“You still have all this stuff?”
Erica Gibson, a 32-year-old computer application developer consultant, cannot believe that Joan Thomas — her childhood mentor — had brought so many pieces of memorabilia with her to their latest lunch get-together. Splayed out on the table were Gibson’s old report cards, SAT scores, high school prom photos and college graduation pamphlets.
Gibson was astonished when she looked at some of her now decades-old grades. “I got a ‘D’ in conduct?” she uttered.
Thomas handed her former mentee a written assignment that Gibson had typed when she was 15. Between them was a pamphlet, which appeared to be from the early 1990s. Inside was a photograph — nearly a quarter-century old now — of Gibson embracing her lifelong mentor. “Something wonderful is taking shape,” the front of the brochure read.
Thomas, 56, has known Gibson since she was just 9 years old. Now the president of her own communications firm, Thomas recalled the chain of events that connected her — a former broadcast journalist for CNN — with the young woman from Decatur, Ga.
In the late 1980s, Thomas spotted a volunteer call for a start-up girls’ club in her church newsletter. The club, she remembered, was designed to serve children and adolescents living in an Atlanta public-housing project called “East Lake Meadows.” Due to the high amount of gang-violence in the community, Gibson said that her neighborhood was typically referred to as “Little Vietnam.”
Gibson was one of the very first girls to enroll in the club, which she and her fellow members named “Cool Girls of Atlanta.” Shortly thereafter, the club introduced a mentoring program, titled “Cool Sisters.”
“I think we met one day at the gym,” Gibson said. “We were talking, and I told her that I wanted her to be my mentor.”
Nearly a quarter century later, Cool Girls, Inc. is still in operation, having served more than 4,000 young women in the Atlanta area since 1989. Via several Title 1 school partnerships, the program currently serves about 400 girls in DeKalb and Fulton Counties. According to Cool Girls, Atlanta has more young girls living in poverty than any major city in the United States: 30,000 impoverished youngsters represent a small sliver of the estimated 15 million young people who could benefit from mentoring programs, according to MENTOR: The National Mentoring Partnership.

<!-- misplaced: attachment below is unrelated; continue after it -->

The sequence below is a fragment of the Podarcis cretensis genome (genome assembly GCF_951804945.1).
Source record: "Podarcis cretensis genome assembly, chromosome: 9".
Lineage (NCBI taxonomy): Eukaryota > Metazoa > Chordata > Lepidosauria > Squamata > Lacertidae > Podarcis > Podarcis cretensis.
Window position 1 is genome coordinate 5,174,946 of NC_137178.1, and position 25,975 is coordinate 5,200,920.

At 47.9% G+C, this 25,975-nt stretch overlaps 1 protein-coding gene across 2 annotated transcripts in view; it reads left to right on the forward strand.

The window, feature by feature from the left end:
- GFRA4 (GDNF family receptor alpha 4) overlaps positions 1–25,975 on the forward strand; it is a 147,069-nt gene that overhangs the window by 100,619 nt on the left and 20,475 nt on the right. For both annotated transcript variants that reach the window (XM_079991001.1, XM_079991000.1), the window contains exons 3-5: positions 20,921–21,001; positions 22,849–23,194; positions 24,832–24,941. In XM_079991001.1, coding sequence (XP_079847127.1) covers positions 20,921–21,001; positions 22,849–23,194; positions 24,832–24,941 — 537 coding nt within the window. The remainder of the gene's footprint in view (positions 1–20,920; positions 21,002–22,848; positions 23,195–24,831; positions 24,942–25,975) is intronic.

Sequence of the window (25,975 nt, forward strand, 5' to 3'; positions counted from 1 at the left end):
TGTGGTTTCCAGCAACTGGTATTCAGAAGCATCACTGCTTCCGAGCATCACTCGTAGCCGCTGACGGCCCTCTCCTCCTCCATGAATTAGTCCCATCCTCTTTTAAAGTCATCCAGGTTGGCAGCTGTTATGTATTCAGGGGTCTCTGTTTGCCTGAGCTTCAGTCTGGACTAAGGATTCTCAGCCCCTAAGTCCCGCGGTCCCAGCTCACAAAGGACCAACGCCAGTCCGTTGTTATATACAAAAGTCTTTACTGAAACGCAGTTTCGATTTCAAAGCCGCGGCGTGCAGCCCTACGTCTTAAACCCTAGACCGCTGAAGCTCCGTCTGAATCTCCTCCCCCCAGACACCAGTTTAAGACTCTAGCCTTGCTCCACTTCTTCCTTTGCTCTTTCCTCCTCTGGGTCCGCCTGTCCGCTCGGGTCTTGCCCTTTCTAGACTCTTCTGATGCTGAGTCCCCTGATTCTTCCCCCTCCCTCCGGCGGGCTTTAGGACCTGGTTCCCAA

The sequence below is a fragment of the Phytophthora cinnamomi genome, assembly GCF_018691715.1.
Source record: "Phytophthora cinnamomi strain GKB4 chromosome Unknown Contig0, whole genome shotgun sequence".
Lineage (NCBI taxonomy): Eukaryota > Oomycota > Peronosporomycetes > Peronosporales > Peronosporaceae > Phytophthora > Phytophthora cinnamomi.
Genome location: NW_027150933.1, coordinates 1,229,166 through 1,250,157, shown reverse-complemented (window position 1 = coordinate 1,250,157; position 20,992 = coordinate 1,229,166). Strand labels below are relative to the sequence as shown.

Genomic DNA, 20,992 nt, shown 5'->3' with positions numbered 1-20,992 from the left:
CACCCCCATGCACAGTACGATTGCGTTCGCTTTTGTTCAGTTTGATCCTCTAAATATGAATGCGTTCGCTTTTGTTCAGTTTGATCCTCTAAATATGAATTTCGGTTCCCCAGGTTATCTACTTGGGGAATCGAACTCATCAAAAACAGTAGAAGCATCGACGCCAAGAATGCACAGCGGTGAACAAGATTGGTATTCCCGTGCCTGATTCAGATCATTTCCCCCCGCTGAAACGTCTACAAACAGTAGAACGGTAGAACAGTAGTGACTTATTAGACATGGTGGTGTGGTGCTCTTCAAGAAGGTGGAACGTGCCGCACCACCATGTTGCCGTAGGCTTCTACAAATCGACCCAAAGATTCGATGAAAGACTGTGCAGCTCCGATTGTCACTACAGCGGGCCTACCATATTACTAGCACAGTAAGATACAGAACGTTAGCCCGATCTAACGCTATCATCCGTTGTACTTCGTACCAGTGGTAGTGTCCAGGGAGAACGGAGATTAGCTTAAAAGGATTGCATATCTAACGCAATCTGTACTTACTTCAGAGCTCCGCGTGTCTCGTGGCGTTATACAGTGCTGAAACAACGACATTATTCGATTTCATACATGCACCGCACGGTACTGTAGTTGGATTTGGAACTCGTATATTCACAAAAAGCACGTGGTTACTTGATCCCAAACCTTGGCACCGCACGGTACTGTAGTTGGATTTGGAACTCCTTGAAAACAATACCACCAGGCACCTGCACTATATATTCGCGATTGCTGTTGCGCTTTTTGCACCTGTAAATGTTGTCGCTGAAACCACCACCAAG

Growing up in a single-parent home, Gibson said she gravitated toward Thomas, whose stable home was a far cry — literally and figuratively — from life in her East Lake Meadows neighborhood. “I always wanted to be over at that house,” she remembered.
“Before joining the girls’ club and meeting [Thomas], we only knew what was in our neighborhood,” Gibson said. “We never knew what else was out there.”
The first time Gibson left Decatur, Thomas was with with her. Her mentor was also by her side the first time she left the United States. As a young girl, Gibson even asked her mentor to be her godmother — a request that Thomas was more than happy to fulfill.
“The goal was to break the cycle,” Thomas said, “because the community in which Erica lived had challenges.” The mentoring program, she explained, was meant to show girls that they had various options in life — that they weren’t destined to spend the remainder of their lives in poverty.
“Looking at some of the girls who I grew up with, [who] I was friends with [but] didn’t partake in the program,” Gibson said, “a lot of them are still living in that same type of environment that we grew up in, and they’re content in doing that.”
Had she not been involved in Cool Girls of Atlanta, Gibson said she likely would have ended up in similar conditions.
Spurred by an interest in computers by her godfather, Gibson eventually became the first Cool Girls of Atlanta member to earn a college degree. Two decades later, Gibson is still involved in the organization, serving as a chaperone for field trips and helping organize an annual fundraiser. For her volunteer services, Cool Girls of Atlanta named an academic scholarship award in Gibson’s honor.
Over time, Thomas became much more than just a mentor to Gibson, referring to her “Cool Sister” as a second mother. “I came to depend on her so much,” Gibson stated. “Whenever I needed her, she was there.”
Almost a decade ago, Cool Girls of Atlanta nominated Thomas for a Presidential Volunteer Service Award. As a result, Thomas was invited to the White House as part of a Black History Month celebration in 2006. And when Thomas received the honor, she brought her former pupil along as a guest of honor.
“It’s one thing to have someone say, ‘Well, you deserve an award,’” Thomas recalled. “But it’s quite another to show why in such a tangible way, to show that mentoring really does make a difference.”
Photo credit: TOP: Mentor Joan Thomas, left, has known Erica Gibson, right, since she was 9 years old. This photo from 1989 ran inside a promotional brochure for Cool Girls Atlanta, the organization that put the two together (Photo by Lynne Siler, courtesy of COOL GIRLS, INC.); BOTTOM: President George W. Bush with Thomas and Gibson. Thomas received the President’s Volunteer Service Award at a White House celebration of African American History Month (Photo by Paul Morse)
James Swift is a staff writer.